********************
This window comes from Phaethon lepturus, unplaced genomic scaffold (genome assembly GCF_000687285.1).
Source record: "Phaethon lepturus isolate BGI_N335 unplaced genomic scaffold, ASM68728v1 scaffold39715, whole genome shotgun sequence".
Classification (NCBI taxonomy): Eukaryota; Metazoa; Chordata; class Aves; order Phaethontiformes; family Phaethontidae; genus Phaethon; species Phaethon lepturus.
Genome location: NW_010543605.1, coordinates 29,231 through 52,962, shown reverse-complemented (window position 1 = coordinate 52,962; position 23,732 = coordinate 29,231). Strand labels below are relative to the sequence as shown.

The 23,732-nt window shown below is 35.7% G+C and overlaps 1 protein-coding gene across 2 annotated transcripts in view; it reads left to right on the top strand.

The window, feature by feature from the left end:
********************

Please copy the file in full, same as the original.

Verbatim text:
This window comes from Phaethon lepturus, unplaced genomic scaffold (genome assembly GCF_000687285.1).
Source record: "Phaethon lepturus isolate BGI_N335 unplaced genomic scaffold, ASM68728v1 scaffold39715, whole genome shotgun sequence".
Classification (NCBI taxonomy): Eukaryota; Metazoa; Chordata; class Aves; order Phaethontiformes; family Phaethontidae; genus Phaethon; species Phaethon lepturus.
Genome location: NW_010543605.1, coordinates 29,231 through 52,962, shown reverse-complemented (window position 1 = coordinate 52,962; position 23,732 = coordinate 29,231). Strand labels below are relative to the sequence as shown.

The 23,732-nt window shown below is 35.7% G+C and overlaps 1 protein-coding gene across 2 annotated transcripts in view; it reads left to right on the top strand.

The window, feature by feature from the left end: